Outriders PS5 & PS4 Demo Hands-On Impressions – I have finally managed to get my hands on the PlayStation 5 demo of Outriders. It was made available this past week to all players and barring a few little hitches it has been quite a success. From People Can Fly and Square Enix, Outriders is an online co-op or single-player looter-shooter of sorts and it does a few things to differentiate it from other games in the genre.
Outriders PS5 & PS4 Demo Hands-On Impressions
A Shooter With A Good Story?
The first thing that struck me, after a short period of server issues upon launch (like any game has these days), was the game’s captivating story. Unlike other games in this genre, the opening scenes and story-work really drew me in. After an eighty-three year journey to a planet you thought habitable, as humanity has destroyed the Earth, you get there to find that Enoch isn’t the same as when you started your journey. You as an Outrider step out into the wilderness to build a home for the future of humanity.
Normally in games like Outriders, the narrative isn’t really what I play for but I found it really drew me in here and after seeing everything the game had to offer, it was the story that stuck with me the most. The way you get your powers, the world, the mystery of the storms and the anomalies, I found it all rather intriguing. How the world evolves and the way we as a race are trying to survive on foreign lands is quite appealing.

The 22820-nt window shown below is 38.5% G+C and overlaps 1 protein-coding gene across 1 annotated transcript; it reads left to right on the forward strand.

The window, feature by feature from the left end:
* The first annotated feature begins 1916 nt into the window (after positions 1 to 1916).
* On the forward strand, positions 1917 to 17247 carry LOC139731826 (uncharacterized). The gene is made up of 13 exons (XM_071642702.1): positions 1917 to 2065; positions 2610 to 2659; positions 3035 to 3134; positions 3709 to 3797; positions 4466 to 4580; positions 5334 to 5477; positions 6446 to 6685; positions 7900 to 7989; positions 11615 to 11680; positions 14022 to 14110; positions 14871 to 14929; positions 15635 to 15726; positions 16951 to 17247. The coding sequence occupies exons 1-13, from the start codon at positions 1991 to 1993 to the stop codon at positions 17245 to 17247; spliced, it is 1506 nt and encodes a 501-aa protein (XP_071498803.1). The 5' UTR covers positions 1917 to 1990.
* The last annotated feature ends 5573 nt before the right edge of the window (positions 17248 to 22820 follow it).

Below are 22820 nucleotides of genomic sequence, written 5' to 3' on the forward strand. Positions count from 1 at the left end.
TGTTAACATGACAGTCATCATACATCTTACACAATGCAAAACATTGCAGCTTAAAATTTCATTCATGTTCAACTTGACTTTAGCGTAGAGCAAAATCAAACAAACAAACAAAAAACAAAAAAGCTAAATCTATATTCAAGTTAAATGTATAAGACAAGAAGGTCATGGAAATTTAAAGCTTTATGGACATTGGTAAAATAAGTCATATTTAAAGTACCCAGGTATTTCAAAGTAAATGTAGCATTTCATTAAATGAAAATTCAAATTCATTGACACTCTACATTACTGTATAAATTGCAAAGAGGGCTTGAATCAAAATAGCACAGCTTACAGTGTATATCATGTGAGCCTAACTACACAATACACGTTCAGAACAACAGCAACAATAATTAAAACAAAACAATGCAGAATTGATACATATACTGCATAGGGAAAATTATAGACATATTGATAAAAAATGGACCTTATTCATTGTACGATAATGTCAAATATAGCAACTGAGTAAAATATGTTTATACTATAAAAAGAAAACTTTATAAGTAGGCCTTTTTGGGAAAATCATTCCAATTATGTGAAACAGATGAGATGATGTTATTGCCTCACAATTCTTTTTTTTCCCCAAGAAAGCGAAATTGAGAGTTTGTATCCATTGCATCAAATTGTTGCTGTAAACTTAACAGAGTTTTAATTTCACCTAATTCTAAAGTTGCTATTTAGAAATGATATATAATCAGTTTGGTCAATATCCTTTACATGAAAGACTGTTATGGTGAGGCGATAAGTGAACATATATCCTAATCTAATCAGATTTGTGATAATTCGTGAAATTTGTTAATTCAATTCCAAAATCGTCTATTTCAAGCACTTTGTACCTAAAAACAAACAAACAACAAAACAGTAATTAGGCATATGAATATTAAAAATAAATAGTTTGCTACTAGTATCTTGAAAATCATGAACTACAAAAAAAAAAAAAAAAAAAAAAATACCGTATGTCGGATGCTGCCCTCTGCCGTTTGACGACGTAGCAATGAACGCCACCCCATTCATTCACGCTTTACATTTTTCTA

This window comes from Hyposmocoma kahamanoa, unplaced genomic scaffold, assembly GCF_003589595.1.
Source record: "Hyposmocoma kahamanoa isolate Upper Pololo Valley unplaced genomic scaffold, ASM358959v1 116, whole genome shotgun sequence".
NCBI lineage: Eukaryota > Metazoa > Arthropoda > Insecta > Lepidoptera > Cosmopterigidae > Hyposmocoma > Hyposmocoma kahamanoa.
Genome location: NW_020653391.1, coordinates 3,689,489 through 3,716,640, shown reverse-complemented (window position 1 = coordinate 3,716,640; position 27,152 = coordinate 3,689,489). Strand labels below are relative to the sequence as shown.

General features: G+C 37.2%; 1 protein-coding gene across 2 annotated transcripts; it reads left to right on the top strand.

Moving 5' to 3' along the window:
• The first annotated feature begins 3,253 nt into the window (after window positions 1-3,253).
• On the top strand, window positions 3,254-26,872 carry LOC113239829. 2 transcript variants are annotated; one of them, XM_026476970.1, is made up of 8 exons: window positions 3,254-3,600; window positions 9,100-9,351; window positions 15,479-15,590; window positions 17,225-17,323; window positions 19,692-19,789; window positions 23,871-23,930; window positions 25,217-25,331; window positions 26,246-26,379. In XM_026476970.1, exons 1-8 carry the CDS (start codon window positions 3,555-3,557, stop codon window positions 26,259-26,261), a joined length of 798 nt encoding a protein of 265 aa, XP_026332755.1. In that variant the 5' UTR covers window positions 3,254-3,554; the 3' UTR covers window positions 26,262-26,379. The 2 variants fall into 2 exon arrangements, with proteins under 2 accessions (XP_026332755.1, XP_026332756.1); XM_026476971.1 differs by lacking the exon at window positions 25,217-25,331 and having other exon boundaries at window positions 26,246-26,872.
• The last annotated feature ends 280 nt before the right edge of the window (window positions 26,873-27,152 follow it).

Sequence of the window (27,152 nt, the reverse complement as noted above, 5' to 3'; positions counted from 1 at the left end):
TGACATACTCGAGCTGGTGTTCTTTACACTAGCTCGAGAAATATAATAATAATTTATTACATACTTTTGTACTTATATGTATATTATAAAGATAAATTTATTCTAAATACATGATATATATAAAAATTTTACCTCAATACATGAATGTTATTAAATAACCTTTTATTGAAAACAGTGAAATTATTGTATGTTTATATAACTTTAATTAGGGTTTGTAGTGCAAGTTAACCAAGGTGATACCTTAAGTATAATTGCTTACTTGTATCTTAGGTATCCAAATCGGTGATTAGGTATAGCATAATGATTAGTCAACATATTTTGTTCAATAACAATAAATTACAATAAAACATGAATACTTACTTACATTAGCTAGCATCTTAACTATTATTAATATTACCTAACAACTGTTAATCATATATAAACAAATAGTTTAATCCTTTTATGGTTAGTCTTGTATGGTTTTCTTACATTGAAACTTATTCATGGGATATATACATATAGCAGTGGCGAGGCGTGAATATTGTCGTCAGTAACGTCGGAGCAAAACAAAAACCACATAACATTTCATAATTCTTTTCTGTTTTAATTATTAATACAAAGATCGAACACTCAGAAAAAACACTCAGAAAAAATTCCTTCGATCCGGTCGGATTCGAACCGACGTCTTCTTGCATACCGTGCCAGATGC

On the gameplay front, a lot of Outriders was your standard looter-shooter fare. Go here, kill loads of baddies, get loot, improve your character and shoot more dudes for better loot. I do hope more variety is in the full game as I found some of the missions to be a bit bland. What I really enjoyed though was the intricate combat and how the different classes play together. I played the whole demo with my two kids and how each classes powers blend together was moreish.
The Blending And Mixing Works Well
I picked the Pyromancer and was able to set my enemies ablaze, use them as human explosives and generally control crowds of adversaries. One of my boys chose the Trickster which has time-bending powers and can slow-down time. This meant one of our go-to tactics was for him to slow down an area and then for me to set it ablaze and make them go boom. At times it was carnage but it was orchestrated beautiful carnage of our own creation.
My other kid was the same class as he is in all games, run in without regard for your health, teammates or situation, and die. Yep, he’s that class in every game we play but he enjoys himself and that’s the main thing. In Outriders, this is the Devastator, which freezes people a lot helping our crowd-control tactics. The final class is the Technomancer which uses weapons and gear to his advantage to freeze enemies in place or lockdown an area, while you focus on a different path. One of our editor’s got the chance to play the Technomancer last Summer and you can read his impressions here.